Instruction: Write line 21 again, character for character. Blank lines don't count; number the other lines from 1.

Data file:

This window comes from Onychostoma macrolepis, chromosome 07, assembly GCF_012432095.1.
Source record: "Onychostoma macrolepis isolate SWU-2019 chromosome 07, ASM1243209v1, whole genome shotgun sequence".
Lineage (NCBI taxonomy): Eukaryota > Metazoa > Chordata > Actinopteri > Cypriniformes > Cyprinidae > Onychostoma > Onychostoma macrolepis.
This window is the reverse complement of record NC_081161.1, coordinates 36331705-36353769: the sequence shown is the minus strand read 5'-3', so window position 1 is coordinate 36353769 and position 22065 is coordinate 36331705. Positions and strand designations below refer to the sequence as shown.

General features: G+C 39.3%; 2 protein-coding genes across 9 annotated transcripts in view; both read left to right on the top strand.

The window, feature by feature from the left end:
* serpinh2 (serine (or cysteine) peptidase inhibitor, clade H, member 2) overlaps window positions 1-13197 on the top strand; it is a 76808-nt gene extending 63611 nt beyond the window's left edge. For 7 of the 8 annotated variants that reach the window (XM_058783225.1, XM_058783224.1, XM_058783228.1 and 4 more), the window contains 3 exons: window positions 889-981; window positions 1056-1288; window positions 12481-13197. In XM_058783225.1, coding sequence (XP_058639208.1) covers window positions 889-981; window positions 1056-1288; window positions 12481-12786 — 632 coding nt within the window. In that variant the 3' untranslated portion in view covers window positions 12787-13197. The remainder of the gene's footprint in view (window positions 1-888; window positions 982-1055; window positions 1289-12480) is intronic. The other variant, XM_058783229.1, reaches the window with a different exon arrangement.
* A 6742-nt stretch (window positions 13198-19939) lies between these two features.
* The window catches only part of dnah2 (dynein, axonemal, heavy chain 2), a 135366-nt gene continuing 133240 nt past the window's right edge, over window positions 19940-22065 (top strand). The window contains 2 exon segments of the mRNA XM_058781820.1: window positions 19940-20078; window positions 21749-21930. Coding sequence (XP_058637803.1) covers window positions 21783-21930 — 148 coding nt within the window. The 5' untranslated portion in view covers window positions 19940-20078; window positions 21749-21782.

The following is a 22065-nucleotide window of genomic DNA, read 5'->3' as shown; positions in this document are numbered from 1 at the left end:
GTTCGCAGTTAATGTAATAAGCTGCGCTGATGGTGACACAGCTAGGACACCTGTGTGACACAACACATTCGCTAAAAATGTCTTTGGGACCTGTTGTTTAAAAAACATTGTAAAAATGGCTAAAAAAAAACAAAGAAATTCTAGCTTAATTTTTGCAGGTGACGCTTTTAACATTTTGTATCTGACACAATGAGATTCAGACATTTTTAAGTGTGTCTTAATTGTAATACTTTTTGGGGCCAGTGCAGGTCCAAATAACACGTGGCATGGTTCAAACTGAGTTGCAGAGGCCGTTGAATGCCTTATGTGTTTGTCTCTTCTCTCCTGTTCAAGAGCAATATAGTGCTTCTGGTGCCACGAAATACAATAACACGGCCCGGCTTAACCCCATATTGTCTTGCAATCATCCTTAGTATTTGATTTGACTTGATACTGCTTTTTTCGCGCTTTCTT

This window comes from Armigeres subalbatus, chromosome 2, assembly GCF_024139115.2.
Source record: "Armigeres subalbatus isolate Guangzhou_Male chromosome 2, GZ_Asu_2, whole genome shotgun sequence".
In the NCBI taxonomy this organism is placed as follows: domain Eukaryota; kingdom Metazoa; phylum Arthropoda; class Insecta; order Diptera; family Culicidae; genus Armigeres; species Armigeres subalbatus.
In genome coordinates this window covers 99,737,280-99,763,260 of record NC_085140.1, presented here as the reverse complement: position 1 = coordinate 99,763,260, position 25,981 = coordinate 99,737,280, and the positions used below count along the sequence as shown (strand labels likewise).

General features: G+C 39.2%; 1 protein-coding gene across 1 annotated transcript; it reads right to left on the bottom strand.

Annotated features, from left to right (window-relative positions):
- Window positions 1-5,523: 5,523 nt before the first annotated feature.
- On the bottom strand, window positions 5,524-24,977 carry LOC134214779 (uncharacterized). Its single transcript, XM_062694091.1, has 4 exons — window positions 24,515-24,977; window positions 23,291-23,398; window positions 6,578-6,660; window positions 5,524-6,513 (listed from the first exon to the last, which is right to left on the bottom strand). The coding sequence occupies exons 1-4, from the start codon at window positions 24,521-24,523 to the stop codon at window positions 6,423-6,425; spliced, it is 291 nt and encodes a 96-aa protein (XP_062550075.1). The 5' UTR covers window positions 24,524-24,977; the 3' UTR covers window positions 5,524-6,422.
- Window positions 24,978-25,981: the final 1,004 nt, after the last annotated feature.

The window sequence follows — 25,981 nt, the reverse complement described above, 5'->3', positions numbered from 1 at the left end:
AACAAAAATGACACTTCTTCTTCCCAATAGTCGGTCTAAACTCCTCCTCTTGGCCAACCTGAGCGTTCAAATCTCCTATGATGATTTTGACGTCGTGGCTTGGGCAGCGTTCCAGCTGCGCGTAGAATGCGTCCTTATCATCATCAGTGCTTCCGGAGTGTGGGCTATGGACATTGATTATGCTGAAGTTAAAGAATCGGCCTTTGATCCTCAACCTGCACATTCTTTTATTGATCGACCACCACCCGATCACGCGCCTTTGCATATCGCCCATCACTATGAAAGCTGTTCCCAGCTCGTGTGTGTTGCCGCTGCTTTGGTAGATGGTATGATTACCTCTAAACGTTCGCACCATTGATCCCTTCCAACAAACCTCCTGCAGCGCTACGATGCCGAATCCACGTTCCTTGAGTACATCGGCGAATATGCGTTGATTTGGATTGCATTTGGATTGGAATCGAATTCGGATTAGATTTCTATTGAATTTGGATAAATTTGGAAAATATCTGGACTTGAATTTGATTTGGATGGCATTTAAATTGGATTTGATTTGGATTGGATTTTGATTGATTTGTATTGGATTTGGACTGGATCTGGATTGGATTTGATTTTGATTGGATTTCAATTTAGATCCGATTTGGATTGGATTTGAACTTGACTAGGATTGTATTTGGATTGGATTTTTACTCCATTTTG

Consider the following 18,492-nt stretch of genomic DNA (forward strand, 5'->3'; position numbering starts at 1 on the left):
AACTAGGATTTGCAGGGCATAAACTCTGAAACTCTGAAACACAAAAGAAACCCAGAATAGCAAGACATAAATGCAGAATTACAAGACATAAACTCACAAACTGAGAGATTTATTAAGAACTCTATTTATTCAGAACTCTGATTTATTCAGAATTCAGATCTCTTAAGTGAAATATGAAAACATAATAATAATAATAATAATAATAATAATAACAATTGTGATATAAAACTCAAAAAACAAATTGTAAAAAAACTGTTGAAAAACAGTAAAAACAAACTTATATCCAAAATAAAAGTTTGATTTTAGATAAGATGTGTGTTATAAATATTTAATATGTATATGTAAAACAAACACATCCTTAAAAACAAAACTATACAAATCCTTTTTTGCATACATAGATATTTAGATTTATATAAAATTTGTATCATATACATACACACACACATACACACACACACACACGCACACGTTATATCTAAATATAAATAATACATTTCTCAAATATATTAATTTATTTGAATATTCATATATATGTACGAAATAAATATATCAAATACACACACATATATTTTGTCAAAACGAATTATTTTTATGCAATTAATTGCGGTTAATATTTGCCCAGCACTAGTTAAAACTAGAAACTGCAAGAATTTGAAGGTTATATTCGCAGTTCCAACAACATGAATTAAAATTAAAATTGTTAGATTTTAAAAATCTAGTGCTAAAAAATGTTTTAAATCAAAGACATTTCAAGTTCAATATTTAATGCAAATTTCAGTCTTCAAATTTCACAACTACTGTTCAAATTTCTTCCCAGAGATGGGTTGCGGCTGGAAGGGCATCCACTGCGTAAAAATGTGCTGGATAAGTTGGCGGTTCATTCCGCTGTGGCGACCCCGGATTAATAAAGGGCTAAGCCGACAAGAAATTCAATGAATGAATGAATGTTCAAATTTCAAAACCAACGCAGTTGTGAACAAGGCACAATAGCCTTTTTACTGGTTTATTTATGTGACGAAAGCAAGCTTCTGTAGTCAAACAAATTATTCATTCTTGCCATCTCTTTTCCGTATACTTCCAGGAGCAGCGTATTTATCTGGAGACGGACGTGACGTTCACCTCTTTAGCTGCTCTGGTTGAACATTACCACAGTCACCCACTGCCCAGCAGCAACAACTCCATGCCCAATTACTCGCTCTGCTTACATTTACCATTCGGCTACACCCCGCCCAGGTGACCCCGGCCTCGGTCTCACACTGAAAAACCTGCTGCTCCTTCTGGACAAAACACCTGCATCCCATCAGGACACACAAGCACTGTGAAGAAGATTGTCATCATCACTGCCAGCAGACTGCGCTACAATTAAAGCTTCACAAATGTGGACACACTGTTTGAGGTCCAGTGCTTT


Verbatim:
The window sequence follows — 25,981 nt, the reverse complement described above, 5'->3', positions numbered from 1 at the left end: